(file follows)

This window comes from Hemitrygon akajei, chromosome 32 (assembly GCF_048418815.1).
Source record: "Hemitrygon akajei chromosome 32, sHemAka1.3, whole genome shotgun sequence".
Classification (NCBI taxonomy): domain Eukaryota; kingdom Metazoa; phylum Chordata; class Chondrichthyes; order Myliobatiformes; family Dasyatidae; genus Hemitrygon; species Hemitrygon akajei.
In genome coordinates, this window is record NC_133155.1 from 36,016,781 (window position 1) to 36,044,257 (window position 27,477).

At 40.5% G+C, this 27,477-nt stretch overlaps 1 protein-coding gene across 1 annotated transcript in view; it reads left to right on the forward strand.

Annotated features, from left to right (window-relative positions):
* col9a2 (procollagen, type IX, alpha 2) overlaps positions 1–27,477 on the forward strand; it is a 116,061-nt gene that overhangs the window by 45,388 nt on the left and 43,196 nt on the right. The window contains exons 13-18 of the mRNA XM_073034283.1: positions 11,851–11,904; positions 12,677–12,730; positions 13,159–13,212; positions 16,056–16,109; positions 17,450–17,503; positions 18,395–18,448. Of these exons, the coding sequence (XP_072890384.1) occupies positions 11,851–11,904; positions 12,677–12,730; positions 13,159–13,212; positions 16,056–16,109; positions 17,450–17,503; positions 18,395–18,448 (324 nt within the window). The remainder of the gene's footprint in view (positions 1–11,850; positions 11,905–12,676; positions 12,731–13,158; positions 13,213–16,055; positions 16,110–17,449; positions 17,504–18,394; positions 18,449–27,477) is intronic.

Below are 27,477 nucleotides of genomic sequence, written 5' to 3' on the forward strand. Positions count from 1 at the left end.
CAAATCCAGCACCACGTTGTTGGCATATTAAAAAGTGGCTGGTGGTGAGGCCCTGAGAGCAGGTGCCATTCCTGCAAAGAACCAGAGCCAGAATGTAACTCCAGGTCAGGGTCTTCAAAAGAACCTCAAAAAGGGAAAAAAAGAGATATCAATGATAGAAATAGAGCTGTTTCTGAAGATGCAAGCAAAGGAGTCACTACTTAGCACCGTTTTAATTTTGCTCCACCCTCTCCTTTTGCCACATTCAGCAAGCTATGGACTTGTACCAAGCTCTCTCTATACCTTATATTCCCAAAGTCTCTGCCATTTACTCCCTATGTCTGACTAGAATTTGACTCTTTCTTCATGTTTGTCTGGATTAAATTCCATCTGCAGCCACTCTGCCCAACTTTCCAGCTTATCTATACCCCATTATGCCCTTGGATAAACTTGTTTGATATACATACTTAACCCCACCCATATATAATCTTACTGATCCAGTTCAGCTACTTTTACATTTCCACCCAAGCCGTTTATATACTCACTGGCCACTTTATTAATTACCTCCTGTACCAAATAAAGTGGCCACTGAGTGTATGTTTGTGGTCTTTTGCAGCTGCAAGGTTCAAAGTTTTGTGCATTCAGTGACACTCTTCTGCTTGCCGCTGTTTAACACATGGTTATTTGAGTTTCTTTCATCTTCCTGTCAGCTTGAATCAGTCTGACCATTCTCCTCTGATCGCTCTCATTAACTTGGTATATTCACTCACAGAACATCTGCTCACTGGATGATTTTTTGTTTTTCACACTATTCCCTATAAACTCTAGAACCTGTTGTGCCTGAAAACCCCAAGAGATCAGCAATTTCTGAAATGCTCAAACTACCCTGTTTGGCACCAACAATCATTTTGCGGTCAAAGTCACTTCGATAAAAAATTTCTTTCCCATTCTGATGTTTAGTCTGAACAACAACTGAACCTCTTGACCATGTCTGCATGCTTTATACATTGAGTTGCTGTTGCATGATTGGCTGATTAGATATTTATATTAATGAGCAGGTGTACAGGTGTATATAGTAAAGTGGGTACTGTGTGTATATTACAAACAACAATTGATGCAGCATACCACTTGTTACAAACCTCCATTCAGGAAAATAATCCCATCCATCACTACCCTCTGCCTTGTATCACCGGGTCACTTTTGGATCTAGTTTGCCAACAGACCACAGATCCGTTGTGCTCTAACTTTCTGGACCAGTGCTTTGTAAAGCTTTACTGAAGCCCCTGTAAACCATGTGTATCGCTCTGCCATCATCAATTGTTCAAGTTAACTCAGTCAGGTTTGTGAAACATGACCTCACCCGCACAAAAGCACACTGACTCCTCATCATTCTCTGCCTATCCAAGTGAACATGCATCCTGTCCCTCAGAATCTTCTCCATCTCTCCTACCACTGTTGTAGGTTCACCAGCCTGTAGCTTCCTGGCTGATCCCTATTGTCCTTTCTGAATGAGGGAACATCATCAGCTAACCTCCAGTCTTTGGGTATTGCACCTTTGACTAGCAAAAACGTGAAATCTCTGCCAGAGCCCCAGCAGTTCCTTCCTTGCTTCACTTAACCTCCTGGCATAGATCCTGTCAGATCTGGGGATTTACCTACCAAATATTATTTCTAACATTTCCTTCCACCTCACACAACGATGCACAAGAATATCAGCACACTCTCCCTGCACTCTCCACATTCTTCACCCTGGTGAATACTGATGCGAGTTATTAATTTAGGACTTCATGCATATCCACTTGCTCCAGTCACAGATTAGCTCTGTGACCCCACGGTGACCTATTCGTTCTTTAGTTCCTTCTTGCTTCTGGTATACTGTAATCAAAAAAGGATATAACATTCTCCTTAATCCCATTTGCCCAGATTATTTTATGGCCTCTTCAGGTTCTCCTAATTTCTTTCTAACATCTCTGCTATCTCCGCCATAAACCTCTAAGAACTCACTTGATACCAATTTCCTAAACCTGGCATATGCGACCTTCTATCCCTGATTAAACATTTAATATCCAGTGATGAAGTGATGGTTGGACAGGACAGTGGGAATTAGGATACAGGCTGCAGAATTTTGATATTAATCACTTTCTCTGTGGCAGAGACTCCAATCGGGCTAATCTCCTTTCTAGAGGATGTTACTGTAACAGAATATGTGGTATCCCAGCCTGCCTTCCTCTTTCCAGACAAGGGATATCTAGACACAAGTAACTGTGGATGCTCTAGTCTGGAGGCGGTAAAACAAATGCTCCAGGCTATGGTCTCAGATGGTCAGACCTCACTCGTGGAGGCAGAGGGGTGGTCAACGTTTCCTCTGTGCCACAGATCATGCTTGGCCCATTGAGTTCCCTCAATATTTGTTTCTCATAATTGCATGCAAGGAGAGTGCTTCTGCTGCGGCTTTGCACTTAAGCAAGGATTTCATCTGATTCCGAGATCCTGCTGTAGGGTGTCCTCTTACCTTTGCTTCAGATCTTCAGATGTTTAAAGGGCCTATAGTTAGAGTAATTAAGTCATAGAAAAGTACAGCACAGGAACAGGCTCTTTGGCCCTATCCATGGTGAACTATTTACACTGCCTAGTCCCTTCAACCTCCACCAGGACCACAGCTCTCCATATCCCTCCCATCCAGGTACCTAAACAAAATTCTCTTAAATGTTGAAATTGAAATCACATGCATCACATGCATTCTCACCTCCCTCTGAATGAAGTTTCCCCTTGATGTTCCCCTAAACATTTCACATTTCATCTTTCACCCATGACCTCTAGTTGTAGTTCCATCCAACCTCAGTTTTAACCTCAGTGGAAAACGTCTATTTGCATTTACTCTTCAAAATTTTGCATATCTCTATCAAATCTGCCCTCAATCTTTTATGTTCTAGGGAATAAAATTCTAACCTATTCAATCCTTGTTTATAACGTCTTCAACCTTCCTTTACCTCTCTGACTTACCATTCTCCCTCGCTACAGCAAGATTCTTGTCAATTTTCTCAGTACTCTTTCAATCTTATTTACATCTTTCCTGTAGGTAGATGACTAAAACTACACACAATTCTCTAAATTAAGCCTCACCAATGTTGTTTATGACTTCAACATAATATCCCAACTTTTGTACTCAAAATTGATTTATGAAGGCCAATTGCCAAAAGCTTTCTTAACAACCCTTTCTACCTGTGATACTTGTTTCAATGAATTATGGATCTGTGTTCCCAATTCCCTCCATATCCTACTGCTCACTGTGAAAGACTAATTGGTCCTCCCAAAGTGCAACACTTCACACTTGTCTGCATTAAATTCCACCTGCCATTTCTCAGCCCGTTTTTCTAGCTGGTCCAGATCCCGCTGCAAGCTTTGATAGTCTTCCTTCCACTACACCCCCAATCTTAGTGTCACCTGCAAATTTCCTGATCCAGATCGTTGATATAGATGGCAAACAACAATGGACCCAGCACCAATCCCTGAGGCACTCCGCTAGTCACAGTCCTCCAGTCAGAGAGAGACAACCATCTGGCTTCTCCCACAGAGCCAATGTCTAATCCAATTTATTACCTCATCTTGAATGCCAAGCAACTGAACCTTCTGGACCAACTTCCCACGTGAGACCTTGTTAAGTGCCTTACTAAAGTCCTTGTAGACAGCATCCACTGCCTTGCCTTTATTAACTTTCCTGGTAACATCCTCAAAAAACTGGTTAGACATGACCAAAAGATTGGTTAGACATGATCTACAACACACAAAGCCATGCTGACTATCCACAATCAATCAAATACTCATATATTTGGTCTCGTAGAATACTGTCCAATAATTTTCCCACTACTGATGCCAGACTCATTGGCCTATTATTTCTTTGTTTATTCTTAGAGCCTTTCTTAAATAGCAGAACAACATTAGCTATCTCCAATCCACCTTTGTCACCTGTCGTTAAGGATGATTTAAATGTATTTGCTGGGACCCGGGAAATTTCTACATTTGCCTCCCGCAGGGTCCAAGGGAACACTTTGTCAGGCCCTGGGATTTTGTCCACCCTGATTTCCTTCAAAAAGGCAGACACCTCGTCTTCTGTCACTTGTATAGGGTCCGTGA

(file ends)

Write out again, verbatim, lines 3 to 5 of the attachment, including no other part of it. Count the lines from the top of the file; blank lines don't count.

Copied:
Classification (NCBI taxonomy): domain Eukaryota; kingdom Metazoa; phylum Chordata; class Chondrichthyes; order Myliobatiformes; family Dasyatidae; genus Hemitrygon; species Hemitrygon akajei.
In genome coordinates, this window is record NC_133155.1 from 36,016,781 (window position 1) to 36,044,257 (window position 27,477).

At 40.5% G+C, this 27,477-nt stretch overlaps 1 protein-coding gene across 1 annotated transcript in view; it reads left to right on the forward strand.